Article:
How to send your ticks to PHE

Please carefully package ticks so that the package does not become damaged during transit. We accept both live and dead ticks for identification.

When posting ticks, please make sure that you:

  • use a small plastic container that is securely fastened with tape; alternatively, a screw-top plastic vial can be supplied on request - email tick@phe.gov.uk
  • post the container in a padded envelope with a visible return address
  • mark the package as ‘urgent - live creatures’ (not necessary for dead ticks)
  • include a completed recording form

Send to:

Tick Surveillance Scheme

Public Health England
Porton Down

Wiltshire
Salisbury
SP4 0JG

PHE provide identification of ticks via email within 2 weeks of receipt (during exceptionally busy times, this may be longer).

Postage costs

It should cost approximately £1 to send a tick into the TSS when using the correct shipping materials and method.

Depending on how many ticks you are sending or the size of the tubes you are sending them in, the cost of postage may vary.

Below are some suggested shipping methods, using Royal Mail:

  • large letter (maximum thickness 2.5cm, max 100g) - our usual vials in a small padded envelope will fit this category
  • small parcel (maximum thickness 16cm) - larger containers, for example, universal tubes used by vets, will need to go in this category

See Post Office price finder for up-to-date postage costs.

It is not necessary to post specimens using ‘signed for’ or ‘special delivery’.

Imported ticks

If you find a tick on yourself or your pet after travelling abroad, or after rescuing a pet from overseas, you can send it to PHE for identification. Please provide a detailed travel history, including dates travelled and location of travel on the recording form. Tick species acquired abroad can present different risks to those found in the UK, and some species, if imported, might be able to survive in the UK if they are introduced on a travelled or rehomed pet. If you have any concerns or queries about non-native ticks contact tick@phe.gov.uk.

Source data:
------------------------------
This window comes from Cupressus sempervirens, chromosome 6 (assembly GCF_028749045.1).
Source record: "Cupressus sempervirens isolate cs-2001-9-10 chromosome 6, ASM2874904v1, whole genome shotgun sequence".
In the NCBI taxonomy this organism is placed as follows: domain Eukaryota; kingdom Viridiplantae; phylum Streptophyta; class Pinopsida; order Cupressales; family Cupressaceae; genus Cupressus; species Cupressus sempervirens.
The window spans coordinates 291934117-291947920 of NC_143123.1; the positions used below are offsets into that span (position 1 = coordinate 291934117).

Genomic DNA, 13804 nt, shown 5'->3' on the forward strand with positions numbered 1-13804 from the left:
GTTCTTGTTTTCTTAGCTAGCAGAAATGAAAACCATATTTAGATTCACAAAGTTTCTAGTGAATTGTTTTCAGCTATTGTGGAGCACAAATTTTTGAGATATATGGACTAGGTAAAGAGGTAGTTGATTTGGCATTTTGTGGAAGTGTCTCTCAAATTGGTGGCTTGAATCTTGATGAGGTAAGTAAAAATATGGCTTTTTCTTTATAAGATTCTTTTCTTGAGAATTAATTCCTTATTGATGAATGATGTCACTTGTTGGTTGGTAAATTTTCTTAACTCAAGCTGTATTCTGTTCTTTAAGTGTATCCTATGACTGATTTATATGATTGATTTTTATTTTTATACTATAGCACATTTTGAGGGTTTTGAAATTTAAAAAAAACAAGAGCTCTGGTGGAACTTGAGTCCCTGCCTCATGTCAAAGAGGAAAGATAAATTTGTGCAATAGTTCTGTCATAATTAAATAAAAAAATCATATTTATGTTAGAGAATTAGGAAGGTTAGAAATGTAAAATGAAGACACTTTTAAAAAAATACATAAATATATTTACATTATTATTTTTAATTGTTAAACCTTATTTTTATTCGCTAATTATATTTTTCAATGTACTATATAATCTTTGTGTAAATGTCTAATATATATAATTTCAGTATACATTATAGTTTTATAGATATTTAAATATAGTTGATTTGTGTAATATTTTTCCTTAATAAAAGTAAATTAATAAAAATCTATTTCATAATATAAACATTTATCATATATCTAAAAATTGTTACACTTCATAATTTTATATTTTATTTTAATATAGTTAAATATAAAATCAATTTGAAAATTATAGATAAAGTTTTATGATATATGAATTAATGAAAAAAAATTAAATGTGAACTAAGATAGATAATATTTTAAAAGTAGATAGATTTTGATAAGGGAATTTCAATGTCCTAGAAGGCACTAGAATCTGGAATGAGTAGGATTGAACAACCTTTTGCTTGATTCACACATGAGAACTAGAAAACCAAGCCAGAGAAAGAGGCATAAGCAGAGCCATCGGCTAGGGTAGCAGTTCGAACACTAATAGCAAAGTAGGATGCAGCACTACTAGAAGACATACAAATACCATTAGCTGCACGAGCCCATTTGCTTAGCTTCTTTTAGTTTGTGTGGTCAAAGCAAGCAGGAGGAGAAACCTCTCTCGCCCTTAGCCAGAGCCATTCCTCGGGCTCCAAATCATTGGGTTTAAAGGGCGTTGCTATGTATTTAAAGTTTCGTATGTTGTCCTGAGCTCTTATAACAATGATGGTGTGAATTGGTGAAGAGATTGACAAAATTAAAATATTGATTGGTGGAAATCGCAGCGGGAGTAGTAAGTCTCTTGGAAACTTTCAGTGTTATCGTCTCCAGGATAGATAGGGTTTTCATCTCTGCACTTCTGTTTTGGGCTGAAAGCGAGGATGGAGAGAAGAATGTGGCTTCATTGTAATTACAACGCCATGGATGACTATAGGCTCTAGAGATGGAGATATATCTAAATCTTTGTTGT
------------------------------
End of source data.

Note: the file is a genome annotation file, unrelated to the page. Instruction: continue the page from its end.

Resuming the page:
The brown dog tick is non-native to the UK, but in recent years PHE has recorded an increase in the number of these ticks being imported into the country on travelling or imported dogs. This species has an almost global distribution being commonly found in tropical and subtropical regions, but also temperate regions and the Mediterranean. Within these regions, this species is often found feeding on dogs but will also bite humans. In such areas, the brown dog tick can transmit both human and animal diseases such as Mediterranean spotted fever and canine babesiosis and ehrlichiosis. Unlike native UK tick species, the brown dog tick can survive and live exclusively within human homes and dog kennels. The ability of this species to survive indoors means that humans or dogs living in infested homes (or kennels) could be bitten, and in order to reduce tick bite risk and eliminate tick infestations, pest control measures need to be applied.

The poster below can be used to increase awareness of the potential risk of tick importation when travelling with or importing dogs. This poster can be downloaded and displayed in veterinary surgeries or animal shelters.

PHE and Chartered Institute of Environmental Health (CIEH) have published a leaflet for dog owners who suspect they have a tick infestation in their property, after importing or travelling abroad with a dog.

Tick distribution maps

Ticks: distribution of Ixodes ricinus in England, Scotland and Wales

This map shows the distribution of Ixodes ricinus in England, Scotland and Wales, based on:

These datasets use a 10km resolution. Each point on the map represents a location at which this tick species have been recorded. Areas with no data do not necessarily represent areas of tick absence, but simply that no records have been received for that location.

Tick-borne encephalitis

Tick borne encephalitis (TBE) is a viral infectious disease caused by the TBE virus (TBEV). For more information see Tick-borne encephalitis: epidemiology, diagnosis and prevention.

More information on ticks

Visit the UK Government Web Archive for more information on the tick species present in the UK, distribution maps of key species, and tick bite prevention.

Published 2 April 2012
Last updated 23 October 2019 + show all updates
  1. Updated information on postage and testing ticks.

  2. Added information on tick-borne encephalitis.

  3. Updated guidance document with new Royal Mail postage costs.

  4. Updated resources link to TES website.

  5. Updated guidance and documents.

  6. Updated postage costs as of May 2016.

  7. First published.